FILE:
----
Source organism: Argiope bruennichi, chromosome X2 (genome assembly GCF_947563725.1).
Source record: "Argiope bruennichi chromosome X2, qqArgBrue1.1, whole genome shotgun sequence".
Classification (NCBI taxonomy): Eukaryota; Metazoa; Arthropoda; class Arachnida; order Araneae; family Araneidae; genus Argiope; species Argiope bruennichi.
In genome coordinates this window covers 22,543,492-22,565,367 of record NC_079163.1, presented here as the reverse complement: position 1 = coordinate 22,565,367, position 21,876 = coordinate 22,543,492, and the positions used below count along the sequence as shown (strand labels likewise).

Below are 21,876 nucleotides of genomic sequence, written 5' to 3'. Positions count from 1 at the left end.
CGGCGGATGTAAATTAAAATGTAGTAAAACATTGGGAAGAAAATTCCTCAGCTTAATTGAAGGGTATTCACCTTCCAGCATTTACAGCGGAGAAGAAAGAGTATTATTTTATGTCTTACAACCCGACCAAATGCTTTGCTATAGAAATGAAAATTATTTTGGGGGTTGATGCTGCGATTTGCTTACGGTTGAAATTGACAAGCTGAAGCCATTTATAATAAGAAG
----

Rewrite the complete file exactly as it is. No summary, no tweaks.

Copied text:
Source organism: Argiope bruennichi, chromosome X2 (genome assembly GCF_947563725.1).
Source record: "Argiope bruennichi chromosome X2, qqArgBrue1.1, whole genome shotgun sequence".
Classification (NCBI taxonomy): Eukaryota; Metazoa; Arthropoda; class Arachnida; order Araneae; family Araneidae; genus Argiope; species Argiope bruennichi.
In genome coordinates this window covers 22,543,492-22,565,367 of record NC_079163.1, presented here as the reverse complement: position 1 = coordinate 22,565,367, position 21,876 = coordinate 22,543,492, and the positions used below count along the sequence as shown (strand labels likewise).

Below are 21,876 nucleotides of genomic sequence, written 5' to 3'. Positions count from 1 at the left end.
CGGCGGATGTAAATTAAAATGTAGTAAAACATTGGGAAGAAAATTCCTCAGCTTAATTGAAGGGTATTCACCTTCCAGCATTTACAGCGGAGAAGAAAGAGTATTATTTTATGTCTTACAACCCGACCAAATGCTTTGCTATAGAAATGAAAATTATTTTGGGGGTTGATGCTGCGATTTGCTTACGGTTGAAATTGACAAGCTGAAGCCATTTATAATAAGAAG